Additionally, medical documents often contain sensitive and confidential information, such as patient medical records or clinical trial data, which must be protected. AI may not be able to maintain the same level of confidentiality and privacy as a human translator who understands the importance of data protection regulations and is trained to handle sensitive information.

While AI can be a useful tool for medical translation, it is not a substitute for human translation, especially for complex documents or materials that require a high degree of accuracy and precision. Therefore, it is important to work with skilled and experienced translators who have a deep understanding of medical terminology and concepts and can ensure accurate and reliable translations.

Risks of Using AI in Translating Medical Terms

1. Accuracy Concerns

Machine translation and AI-powered tools may fail to understand the nuanced and context-dependent nature of medical terminology. 

Excessive use of these tools exposes medical texts to potential mistranslation risks, which can lead to misunderstandings, misdiagnoses, or inappropriate treatments. Health organizations may face legal and ethical implications for this as well.

2. Privacy and Security Risks

Translating sensitive and confidential medical information using machine translation or AI tools raises concerns about data privacy and security.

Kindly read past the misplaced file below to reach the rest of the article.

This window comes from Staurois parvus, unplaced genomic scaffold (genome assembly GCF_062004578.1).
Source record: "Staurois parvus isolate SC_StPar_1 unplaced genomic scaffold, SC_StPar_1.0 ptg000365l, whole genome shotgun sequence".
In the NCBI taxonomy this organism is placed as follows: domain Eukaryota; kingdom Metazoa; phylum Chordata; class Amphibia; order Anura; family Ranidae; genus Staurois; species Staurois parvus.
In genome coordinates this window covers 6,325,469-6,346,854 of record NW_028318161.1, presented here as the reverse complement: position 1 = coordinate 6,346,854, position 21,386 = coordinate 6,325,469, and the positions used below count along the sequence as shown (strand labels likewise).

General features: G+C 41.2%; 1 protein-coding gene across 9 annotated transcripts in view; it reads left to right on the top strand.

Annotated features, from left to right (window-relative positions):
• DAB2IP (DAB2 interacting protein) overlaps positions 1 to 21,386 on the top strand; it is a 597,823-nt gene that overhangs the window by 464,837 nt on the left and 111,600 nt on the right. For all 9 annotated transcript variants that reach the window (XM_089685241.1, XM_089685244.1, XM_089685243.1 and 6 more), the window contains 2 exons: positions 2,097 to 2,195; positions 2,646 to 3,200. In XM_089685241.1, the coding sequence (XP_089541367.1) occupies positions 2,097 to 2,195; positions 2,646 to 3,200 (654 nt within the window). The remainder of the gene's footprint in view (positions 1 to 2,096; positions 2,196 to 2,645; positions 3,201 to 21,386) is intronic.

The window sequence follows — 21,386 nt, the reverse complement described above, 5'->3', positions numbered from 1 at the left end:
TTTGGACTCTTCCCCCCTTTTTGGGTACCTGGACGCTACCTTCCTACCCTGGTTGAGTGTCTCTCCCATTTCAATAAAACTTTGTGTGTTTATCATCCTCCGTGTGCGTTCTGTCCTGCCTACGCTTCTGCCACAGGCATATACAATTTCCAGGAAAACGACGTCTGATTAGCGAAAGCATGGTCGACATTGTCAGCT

Such information can include patient records, medical reports and documents, and research data, among others. 

That’s why patient confidentiality must be maintained by healthcare institutions. To ensure this, translation platforms must comply with relevant regulations.

3. Lack of Contextual Understanding

Medical terms can have different meanings based on the field of specialization and the context.

Machine translation systems may lack the ability to understand the context in which medical terms are used. This may lead to inaccuracies or too literal or vague translations.

On the other hand, human translators can understand these contexts and if they don’t, they can consult doctors or healthcare professionals. Human medical translators rely on their knowledge, experience, and research skills to interpret the meaning of medical texts.

For example, the term “cardiac arrest” is translated differently in cardiology and forensic medicine. However, machine translation may not be able to distinguish between the two.

The challenges of medical terminology

Medical terminology poses several problems and challenges that other forms of translation don’t.

Here is a list of the top challenges translators are likely to face when confronted with medical texts:

1) Complex and hard to understand

One of the reasons medical translation requires experts is that it comes with a high degree of complexity.